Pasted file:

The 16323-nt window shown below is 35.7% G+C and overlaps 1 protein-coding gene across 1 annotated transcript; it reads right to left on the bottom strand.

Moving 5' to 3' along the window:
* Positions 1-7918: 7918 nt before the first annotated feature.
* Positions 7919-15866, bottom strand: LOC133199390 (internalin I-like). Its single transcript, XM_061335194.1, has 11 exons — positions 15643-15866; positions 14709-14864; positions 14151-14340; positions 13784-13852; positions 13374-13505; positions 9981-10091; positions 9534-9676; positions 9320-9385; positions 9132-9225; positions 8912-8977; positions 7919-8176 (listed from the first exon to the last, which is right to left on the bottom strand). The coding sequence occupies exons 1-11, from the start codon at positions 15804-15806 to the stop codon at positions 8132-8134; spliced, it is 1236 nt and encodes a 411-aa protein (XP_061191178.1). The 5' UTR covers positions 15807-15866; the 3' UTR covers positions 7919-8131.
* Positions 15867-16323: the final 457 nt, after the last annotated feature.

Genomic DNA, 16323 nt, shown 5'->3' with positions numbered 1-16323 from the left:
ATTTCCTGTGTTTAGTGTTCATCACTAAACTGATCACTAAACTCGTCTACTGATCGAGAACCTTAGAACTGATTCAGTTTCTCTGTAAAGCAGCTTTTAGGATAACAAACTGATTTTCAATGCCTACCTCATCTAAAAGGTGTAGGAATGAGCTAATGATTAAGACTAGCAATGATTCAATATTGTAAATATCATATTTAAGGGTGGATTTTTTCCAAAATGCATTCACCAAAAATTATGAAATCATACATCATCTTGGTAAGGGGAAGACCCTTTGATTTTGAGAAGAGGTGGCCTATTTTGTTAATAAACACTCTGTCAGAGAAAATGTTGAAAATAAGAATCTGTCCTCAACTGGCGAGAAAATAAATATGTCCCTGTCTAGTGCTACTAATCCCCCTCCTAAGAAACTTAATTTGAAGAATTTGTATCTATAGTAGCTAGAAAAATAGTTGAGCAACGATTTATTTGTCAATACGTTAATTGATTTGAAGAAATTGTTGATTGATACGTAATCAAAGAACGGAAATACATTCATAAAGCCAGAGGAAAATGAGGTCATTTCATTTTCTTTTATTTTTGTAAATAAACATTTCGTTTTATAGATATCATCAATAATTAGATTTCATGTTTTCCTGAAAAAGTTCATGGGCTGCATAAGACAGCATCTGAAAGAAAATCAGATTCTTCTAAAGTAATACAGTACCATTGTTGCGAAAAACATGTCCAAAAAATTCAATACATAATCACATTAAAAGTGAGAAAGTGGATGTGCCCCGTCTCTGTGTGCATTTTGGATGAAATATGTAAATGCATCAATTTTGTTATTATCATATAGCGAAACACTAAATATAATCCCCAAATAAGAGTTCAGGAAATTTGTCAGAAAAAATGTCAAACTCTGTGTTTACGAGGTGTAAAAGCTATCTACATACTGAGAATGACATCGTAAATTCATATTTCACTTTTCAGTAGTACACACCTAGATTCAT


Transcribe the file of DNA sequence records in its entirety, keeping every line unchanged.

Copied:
The 16323-nt window shown below is 35.7% G+C and overlaps 1 protein-coding gene across 1 annotated transcript; it reads right to left on the bottom strand.

Moving 5' to 3' along the window:
* Positions 1-7918: 7918 nt before the first annotated feature.
* Positions 7919-15866, bottom strand: LOC133199390 (internalin I-like). Its single transcript, XM_061335194.1, has 11 exons — positions 15643-15866; positions 14709-14864; positions 14151-14340; positions 13784-13852; positions 13374-13505; positions 9981-10091; positions 9534-9676; positions 9320-9385; positions 9132-9225; positions 8912-8977; positions 7919-8176 (listed from the first exon to the last, which is right to left on the bottom strand). The coding sequence occupies exons 1-11, from the start codon at positions 15804-15806 to the stop codon at positions 8132-8134; spliced, it is 1236 nt and encodes a 411-aa protein (XP_061191178.1). The 5' UTR covers positions 15807-15866; the 3' UTR covers positions 7919-8131.
* Positions 15867-16323: the final 457 nt, after the last annotated feature.

Genomic DNA, 16323 nt, shown 5'->3' with positions numbered 1-16323 from the left:
ATTTCCTGTGTTTAGTGTTCATCACTAAACTGATCACTAAACTCGTCTACTGATCGAGAACCTTAGAACTGATTCAGTTTCTCTGTAAAGCAGCTTTTAGGATAACAAACTGATTTTCAATGCCTACCTCATCTAAAAGGTGTAGGAATGAGCTAATGATTAAGACTAGCAATGATTCAATATTGTAAATATCATATTTAAGGGTGGATTTTTTCCAAAATGCATTCACCAAAAATTATGAAATCATACATCATCTTGGTAAGGGGAAGACCCTTTGATTTTGAGAAGAGGTGGCCTATTTTGTTAATAAACACTCTGTCAGAGAAAATGTTGAAAATAAGAATCTGTCCTCAACTGGCGAGAAAATAAATATGTCCCTGTCTAGTGCTACTAATCCCCCTCCTAAGAAACTTAATTTGAAGAATTTGTATCTATAGTAGCTAGAAAAATAGTTGAGCAACGATTTATTTGTCAATACGTTAATTGATTTGAAGAAATTGTTGATTGATACGTAATCAAAGAACGGAAATACATTCATAAAGCCAGAGGAAAATGAGGTCATTTCATTTTCTTTTATTTTTGTAAATAAACATTTCGTTTTATAGATATCATCAATAATTAGATTTCATGTTTTCCTGAAAAAGTTCATGGGCTGCATAAGACAGCATCTGAAAGAAAATCAGATTCTTCTAAAGTAATACAGTACCATTGTTGCGAAAAACATGTCCAAAAAATTCAATACATAATCACATTAAAAGTGAGAAAGTGGATGTGCCCCGTCTCTGTGTGCATTTTGGATGAAATATGTAAATGCATCAATTTTGTTATTATCATATAGCGAAACACTAAATATAATCCCCAAATAAGAGTTCAGGAAATTTGTCAGAAAAAATGTCAAACTCTGTGTTTACGAGGTGTAAAAGCTATCTACATACTGAGAATGACATCGTAAATTCATATTTCACTTTTCAGTAGTACACACCTAGATTCAT